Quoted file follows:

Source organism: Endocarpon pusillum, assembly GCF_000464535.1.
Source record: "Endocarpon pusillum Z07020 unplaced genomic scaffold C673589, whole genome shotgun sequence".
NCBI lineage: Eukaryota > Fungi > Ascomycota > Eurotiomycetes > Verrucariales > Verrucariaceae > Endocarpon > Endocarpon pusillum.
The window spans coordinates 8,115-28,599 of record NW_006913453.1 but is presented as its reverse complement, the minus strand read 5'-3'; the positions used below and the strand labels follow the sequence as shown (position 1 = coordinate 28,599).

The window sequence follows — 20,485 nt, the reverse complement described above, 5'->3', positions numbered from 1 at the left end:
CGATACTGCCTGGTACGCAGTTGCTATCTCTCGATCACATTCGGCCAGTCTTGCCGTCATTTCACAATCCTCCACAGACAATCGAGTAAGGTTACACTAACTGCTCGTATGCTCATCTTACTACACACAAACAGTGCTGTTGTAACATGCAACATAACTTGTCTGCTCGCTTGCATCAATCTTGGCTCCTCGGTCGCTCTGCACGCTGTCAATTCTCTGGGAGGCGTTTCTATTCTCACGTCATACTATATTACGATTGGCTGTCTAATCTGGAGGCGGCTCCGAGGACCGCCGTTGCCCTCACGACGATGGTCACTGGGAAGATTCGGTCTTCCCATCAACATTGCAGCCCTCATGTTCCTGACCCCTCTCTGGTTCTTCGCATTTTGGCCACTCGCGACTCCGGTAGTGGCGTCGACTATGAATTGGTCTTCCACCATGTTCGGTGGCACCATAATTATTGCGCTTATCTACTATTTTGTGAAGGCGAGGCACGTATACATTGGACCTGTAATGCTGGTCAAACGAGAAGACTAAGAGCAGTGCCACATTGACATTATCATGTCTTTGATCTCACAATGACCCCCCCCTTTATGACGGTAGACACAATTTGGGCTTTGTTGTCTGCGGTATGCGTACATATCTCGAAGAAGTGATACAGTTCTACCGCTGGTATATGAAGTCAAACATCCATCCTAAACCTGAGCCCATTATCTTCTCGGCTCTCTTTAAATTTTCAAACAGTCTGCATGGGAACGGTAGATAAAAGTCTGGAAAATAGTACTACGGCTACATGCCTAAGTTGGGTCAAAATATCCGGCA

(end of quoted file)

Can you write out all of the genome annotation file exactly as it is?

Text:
Source organism: Endocarpon pusillum, assembly GCF_000464535.1.
Source record: "Endocarpon pusillum Z07020 unplaced genomic scaffold C673589, whole genome shotgun sequence".
NCBI lineage: Eukaryota > Fungi > Ascomycota > Eurotiomycetes > Verrucariales > Verrucariaceae > Endocarpon > Endocarpon pusillum.
The window spans coordinates 8,115-28,599 of record NW_006913453.1 but is presented as its reverse complement, the minus strand read 5'-3'; the positions used below and the strand labels follow the sequence as shown (position 1 = coordinate 28,599).

The window sequence follows — 20,485 nt, the reverse complement described above, 5'->3', positions numbered from 1 at the left end:
CGATACTGCCTGGTACGCAGTTGCTATCTCTCGATCACATTCGGCCAGTCTTGCCGTCATTTCACAATCCTCCACAGACAATCGAGTAAGGTTACACTAACTGCTCGTATGCTCATCTTACTACACACAAACAGTGCTGTTGTAACATGCAACATAACTTGTCTGCTCGCTTGCATCAATCTTGGCTCCTCGGTCGCTCTGCACGCTGTCAATTCTCTGGGAGGCGTTTCTATTCTCACGTCATACTATATTACGATTGGCTGTCTAATCTGGAGGCGGCTCCGAGGACCGCCGTTGCCCTCACGACGATGGTCACTGGGAAGATTCGGTCTTCCCATCAACATTGCAGCCCTCATGTTCCTGACCCCTCTCTGGTTCTTCGCATTTTGGCCACTCGCGACTCCGGTAGTGGCGTCGACTATGAATTGGTCTTCCACCATGTTCGGTGGCACCATAATTATTGCGCTTATCTACTATTTTGTGAAGGCGAGGCACGTATACATTGGACCTGTAATGCTGGTCAAACGAGAAGACTAAGAGCAGTGCCACATTGACATTATCATGTCTTTGATCTCACAATGACCCCCCCCTTTATGACGGTAGACACAATTTGGGCTTTGTTGTCTGCGGTATGCGTACATATCTCGAAGAAGTGATACAGTTCTACCGCTGGTATATGAAGTCAAACATCCATCCTAAACCTGAGCCCATTATCTTCTCGGCTCTCTTTAAATTTTCAAACAGTCTGCATGGGAACGGTAGATAAAAGTCTGGAAAATAGTACTACGGCTACATGCCTAAGTTGGGTCAAAATATCCGGCA